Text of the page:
Burnley, typically, are the side who have the biggest effect reducing their Expected Goals conceded between the pre-and post-shot models.
Pre-shot Football Whispers’ numbers have them conceding 43.8 xG, but post-shot only 37.3, saving about six goals over the season. Chelsea aren’t far behind on four.
Above this toiling trio are a couple of teams who profile more positively. The first of which is Tottenham.
In attack, Spurs’ post-shot xG is around four goals smaller than their pre-shot xG over the course of the season, so it appears as though either their shot placement is bad or they’re taking shots under pressure. The drop off between the two is the fourth largest in the league this season.
However, this is a huge swing and a total change from last season where their post-shot xG was a whole 8.7 larger than their pre-shot, by far the largest positive difference of any team in that 2016/17 season.
This season at Wembley there’s been a drastic change in actual performance vs. expected performance.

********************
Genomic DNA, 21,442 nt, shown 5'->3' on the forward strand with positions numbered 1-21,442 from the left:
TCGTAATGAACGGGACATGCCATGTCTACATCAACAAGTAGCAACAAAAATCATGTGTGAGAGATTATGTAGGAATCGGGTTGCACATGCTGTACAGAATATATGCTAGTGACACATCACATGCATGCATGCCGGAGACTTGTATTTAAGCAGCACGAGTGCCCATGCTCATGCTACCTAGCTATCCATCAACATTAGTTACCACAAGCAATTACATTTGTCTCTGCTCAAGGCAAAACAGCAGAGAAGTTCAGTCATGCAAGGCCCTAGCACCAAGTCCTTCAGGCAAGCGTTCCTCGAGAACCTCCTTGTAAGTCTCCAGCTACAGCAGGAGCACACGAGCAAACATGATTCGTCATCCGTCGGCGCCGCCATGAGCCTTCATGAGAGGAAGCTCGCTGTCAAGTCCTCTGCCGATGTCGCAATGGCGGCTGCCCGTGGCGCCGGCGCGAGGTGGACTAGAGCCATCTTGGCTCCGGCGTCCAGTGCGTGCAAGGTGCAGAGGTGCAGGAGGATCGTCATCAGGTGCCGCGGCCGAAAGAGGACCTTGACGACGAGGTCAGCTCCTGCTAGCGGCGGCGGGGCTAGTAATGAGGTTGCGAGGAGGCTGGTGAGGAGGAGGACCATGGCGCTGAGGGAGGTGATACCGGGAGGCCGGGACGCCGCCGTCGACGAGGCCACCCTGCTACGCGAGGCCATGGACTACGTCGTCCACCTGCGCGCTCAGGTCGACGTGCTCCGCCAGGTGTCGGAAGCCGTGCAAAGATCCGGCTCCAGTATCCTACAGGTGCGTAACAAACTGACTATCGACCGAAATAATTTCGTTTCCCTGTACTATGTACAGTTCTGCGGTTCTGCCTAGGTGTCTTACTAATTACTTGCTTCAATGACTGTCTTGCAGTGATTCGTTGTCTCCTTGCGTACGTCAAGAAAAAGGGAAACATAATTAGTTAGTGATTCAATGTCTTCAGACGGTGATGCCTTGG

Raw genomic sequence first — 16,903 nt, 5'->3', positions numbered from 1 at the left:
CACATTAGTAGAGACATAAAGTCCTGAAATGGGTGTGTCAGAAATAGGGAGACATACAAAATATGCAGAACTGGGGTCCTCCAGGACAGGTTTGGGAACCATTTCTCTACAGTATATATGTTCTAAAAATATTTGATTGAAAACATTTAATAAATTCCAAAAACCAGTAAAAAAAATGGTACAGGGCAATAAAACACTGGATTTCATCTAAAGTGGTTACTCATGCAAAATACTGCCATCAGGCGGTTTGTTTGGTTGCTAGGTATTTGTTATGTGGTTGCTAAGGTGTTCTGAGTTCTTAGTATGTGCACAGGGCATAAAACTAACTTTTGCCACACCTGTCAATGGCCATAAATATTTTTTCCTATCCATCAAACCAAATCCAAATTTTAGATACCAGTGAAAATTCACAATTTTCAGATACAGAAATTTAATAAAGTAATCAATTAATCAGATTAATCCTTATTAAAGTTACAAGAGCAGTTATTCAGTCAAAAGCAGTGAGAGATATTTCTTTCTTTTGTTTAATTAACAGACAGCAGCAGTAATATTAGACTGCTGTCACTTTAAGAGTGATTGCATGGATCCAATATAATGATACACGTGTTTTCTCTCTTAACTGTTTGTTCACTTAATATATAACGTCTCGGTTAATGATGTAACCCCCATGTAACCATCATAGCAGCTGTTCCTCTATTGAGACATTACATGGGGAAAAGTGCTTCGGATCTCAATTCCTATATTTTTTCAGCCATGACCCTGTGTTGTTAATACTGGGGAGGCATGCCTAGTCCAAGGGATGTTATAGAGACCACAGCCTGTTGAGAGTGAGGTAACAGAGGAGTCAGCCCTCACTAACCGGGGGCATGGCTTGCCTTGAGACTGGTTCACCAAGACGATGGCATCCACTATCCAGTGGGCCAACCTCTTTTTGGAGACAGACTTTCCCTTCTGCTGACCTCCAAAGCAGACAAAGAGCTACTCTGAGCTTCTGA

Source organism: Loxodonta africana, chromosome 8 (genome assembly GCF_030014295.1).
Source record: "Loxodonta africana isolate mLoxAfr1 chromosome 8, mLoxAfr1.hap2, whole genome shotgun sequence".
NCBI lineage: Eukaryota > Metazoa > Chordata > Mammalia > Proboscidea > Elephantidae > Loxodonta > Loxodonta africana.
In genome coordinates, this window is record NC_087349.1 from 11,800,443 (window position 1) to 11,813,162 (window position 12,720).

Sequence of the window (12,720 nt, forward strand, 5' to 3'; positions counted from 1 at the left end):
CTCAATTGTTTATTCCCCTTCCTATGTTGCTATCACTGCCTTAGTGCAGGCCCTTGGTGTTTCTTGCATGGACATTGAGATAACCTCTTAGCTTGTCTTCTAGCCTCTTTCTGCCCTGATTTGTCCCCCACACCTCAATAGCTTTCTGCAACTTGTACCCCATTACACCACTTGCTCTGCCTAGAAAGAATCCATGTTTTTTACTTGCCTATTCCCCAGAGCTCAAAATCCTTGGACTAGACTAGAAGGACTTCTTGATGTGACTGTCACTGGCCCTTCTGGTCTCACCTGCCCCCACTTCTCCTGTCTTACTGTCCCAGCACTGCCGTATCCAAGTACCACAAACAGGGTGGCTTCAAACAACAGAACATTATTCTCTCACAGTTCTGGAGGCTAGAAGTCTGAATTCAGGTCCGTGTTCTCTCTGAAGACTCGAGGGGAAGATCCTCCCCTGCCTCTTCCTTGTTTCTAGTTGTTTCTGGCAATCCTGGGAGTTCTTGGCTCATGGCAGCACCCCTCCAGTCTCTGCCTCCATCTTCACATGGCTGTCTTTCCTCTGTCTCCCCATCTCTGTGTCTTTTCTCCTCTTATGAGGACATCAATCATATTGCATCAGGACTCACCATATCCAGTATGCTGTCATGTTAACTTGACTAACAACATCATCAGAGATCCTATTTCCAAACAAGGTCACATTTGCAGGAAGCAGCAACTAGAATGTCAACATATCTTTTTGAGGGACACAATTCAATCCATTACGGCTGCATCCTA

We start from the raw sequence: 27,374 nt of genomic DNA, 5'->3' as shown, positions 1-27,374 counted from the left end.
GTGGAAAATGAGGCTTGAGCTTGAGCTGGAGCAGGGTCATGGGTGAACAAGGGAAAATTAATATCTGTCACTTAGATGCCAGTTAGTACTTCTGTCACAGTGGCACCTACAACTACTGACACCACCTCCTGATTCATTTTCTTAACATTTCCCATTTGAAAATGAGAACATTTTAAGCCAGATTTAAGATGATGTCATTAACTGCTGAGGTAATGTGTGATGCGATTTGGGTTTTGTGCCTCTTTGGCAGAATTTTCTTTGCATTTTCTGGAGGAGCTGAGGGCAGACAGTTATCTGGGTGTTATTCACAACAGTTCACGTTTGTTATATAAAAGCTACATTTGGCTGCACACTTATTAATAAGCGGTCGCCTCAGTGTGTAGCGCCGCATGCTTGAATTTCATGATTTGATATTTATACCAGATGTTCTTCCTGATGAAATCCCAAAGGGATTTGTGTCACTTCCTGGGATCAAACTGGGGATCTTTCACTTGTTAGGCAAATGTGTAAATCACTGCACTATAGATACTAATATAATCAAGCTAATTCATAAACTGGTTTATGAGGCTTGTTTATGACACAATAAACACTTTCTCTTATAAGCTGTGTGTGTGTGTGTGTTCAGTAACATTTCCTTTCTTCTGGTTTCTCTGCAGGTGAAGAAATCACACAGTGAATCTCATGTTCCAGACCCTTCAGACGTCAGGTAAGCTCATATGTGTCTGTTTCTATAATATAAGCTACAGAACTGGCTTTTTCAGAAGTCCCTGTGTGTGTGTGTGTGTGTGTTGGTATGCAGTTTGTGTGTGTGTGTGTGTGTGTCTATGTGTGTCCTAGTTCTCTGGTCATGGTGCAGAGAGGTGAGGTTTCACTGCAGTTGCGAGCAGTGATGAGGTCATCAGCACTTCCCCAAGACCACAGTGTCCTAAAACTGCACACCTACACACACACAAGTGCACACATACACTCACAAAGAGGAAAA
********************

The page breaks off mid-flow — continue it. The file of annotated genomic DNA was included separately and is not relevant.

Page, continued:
In their final campaign at White Hart Lane, Tottenham over-performed their (already impressive) pre-shot xG difference by a staggering 31 goals, the lion’s share of that being in attack.
Cut to this season and they’re actually below expectation by three goals. A swing that is, again, driven by the attack, this time underperforming. Swings and roundabouts.
You might have noticed that Tottenham’s rivals for second best spot have barely been mentioned, and that’s because Liverpool are boring. There, we said it.
Their Expected Goals returns have been near identical to last season’s in both attack and defence, pegging them third on both ends. The dynamic between their underlying performance and actual performance has been the same too: they over-perform in attack and underperform in defence. They are, simply, as good as they appear on the tin.
While Tottenham and Liverpool have been the best performers, Manchester United – for all their deficiencies – still have the most points banked, and that means a lot in the race for the top four. Riding those and whatever else they can squeeze out of the remaining games could likely see them hold onto a Champions League spot.
Below them there’s little to suggest Chelsea have the juice to catch up, but with only five points between them and Spurs, the window is still open. Their remaining matches at home to both Tottenham and Liverpool will be key.
Arsenal, on the other hand, seem cut adrift, with a Europa League run their best remaining chance at sneaking in.